26a Ace Doctor Sharples approach: a shot in the arm? (10)
ADRENALINE: paste together the abbreviation for ace in card games, one of the abbreviations for doctor, the forename of Soap character Sharples and a synonym for approach or tactic.
Ena Sharples

27a Former royal diva accepting charity (8)
ADELAIDE: the name of the wife of William IV is constructed by inserting a word for charity or assistance into the name of an English singing star. Here’s a heart-warming clip of the latter’s surprise appearance amongst a number of tribute acts of herself (thanks to Mr K for first bringing the clip to my attention).


28a Irritable, offensive, cold, hungry, gutted (6)
TETCHY: concatenate the name of an offensive by the Vietcong during the Vietnam war, the abbreviation for cold and the outer letters of hungry.

Down Clues

2d Old, gloomy hum (5)
ODOUR: the abbreviation for old and an adjective meaning gloomy or stern.

3d Easily passes from father to son (5,4)
HANDS DOWN: double definition, the first a phrase meaning easily (like a jockey winning without having to try very hard).

4d Run 20 out (6)
CANTER: an anagram (out) of 20d gives us a type of run much favoured by Senf.

5d Turning on utter rubbish featuring dancing on set is half right? (3,8,4)
NOT STRICTLY TRUE: reverse ON, add an anagram (rubbish) of UTTER and insert the short name of a dancing programme seen on your TV set. Hudson’s view of the programme appears to coincide with mine!

6d Mad baronet gathering 1,000 mercenaries? (4-1-3)
RENT-A-MOB: an anagram (mad) of BARONET contains the Roman numeral for 1,000.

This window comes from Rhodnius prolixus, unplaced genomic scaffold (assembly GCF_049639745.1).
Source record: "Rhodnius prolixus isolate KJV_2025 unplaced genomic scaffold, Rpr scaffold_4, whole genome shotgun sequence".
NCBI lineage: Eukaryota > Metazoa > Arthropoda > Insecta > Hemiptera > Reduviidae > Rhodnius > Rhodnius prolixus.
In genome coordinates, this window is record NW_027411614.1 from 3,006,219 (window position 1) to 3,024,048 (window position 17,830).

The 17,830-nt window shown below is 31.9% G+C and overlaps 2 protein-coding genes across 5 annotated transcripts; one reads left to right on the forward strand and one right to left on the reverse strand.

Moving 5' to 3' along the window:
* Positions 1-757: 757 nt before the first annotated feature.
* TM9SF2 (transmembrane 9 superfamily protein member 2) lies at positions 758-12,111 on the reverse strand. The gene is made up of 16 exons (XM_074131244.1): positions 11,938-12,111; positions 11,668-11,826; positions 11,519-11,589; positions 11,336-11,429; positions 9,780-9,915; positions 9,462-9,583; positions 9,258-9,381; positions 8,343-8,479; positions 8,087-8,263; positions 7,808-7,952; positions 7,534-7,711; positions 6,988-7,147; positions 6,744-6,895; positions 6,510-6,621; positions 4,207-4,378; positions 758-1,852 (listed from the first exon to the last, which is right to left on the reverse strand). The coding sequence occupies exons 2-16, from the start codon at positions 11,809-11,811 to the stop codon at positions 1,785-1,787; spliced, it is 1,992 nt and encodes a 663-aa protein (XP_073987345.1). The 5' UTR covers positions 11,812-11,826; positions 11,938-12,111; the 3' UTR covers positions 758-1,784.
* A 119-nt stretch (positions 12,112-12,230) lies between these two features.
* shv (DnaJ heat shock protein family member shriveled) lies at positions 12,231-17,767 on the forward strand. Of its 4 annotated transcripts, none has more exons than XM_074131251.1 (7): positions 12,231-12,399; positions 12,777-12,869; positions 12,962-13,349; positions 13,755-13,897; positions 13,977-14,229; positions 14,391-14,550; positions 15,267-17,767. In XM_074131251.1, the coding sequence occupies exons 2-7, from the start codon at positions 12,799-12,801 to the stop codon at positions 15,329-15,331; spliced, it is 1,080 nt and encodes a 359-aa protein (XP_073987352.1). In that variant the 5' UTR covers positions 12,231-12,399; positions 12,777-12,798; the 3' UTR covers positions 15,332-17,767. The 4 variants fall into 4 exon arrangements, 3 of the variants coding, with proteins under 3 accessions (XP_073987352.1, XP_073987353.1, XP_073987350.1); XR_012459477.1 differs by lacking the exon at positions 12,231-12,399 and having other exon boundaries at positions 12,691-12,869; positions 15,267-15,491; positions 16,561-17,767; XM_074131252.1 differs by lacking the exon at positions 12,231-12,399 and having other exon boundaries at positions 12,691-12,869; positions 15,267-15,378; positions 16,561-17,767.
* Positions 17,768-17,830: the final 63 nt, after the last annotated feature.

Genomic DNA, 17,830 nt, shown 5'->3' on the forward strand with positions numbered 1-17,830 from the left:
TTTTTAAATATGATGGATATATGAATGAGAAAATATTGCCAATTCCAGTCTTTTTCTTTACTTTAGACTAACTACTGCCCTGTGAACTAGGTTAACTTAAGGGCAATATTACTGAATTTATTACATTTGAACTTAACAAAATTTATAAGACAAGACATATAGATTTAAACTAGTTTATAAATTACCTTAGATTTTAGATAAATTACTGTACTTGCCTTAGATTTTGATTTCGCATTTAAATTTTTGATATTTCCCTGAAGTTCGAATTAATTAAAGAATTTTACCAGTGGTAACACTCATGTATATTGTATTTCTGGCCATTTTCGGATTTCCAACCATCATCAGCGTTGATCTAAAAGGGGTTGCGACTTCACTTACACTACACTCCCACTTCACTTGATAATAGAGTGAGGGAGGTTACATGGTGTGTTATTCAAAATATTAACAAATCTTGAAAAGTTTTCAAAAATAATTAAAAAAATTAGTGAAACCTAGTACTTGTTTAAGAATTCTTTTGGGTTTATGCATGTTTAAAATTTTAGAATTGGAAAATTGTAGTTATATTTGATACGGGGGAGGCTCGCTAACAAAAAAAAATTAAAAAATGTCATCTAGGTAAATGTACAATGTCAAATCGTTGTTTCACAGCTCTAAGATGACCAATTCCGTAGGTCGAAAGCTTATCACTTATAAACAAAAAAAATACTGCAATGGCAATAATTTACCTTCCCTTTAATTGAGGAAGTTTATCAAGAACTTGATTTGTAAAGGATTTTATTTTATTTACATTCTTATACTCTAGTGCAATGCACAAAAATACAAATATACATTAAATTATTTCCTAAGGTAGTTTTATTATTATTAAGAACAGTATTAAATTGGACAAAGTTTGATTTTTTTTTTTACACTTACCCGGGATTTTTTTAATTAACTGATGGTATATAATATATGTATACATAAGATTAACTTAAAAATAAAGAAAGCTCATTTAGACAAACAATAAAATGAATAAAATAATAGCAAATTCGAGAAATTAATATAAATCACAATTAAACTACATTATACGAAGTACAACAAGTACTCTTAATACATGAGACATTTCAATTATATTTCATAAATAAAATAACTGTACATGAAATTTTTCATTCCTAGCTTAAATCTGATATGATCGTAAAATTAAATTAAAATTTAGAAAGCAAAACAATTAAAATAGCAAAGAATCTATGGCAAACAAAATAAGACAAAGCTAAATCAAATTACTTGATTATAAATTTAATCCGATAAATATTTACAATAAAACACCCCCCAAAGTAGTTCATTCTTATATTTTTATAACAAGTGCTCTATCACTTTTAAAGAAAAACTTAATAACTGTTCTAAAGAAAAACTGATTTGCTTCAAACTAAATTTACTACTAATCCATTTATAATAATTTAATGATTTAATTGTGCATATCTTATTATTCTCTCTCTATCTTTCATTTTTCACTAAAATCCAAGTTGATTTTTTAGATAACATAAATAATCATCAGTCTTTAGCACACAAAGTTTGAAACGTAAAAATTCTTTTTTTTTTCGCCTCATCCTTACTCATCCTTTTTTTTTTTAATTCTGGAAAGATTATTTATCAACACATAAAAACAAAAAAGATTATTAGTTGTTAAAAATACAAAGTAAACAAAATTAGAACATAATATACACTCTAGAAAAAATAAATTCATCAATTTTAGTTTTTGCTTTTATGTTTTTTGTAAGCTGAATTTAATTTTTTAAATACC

7d American longing for letter (5)
AITCH: one of the abbreviations for American followed by a longing.

8d Go out with ’60s heart-throb Terence — this will mark the occasion (4-5)
DATE-STAMP: a verb to go out with and the surname of actor Terence (who once shared a flat with Michael Caine – not a lot of people know that!).
Terence Stamp

14d Released mounted troops to protect British monarch (9)
LIBERATED: reverse (mounted) a word for a detachment of troops and insert an abbreviation for British and the regnal cipher of our Queen.

16d How Liberace found his keys during a power cut? (9)
CANDLELIT: cryptic definition based on the name of an album by Liberace (not one I’d heard of). Thanks to Wahoo for pointing out that the clue probably relates to his always having a lit candelabrum on his piano.

17d Mother Teresa evacuated hospital — air disturbed Dutch courtesan (4,4)
MATA HARI: weld together an affectionate word for mother, the outer letters of Teresa, the map abbreviation for hospital and an anagram (disturbed) of AIR.
Mata Hari

20d Multiple tickets landing English composer in court (6)
CARNET: insert the name of the composer of ‘Rule Britannia’ into the abbreviation for court. I only knew this as a French word having used it to buy books of tickets on the Paris Metro.

22d The Night Watch? Van Dijk? Not right! (5)
VIGIL: remove an abbreviation for right from the forename of Mr Van Dijk, the Dutch footballer who plays for Liverpool.
Rembrandt's 'The Night Watch'

24d Plugging Isopon in the hole, about halfway round (5)
NINTH: a hidden word found halfway through words 2-5 of the clue could identify the approximate halfway point in a round of golf.

I have 5a, 10a and 5d on my podium. Which clue(s) succeeded best for you?

 

39 comments on “Toughie 2511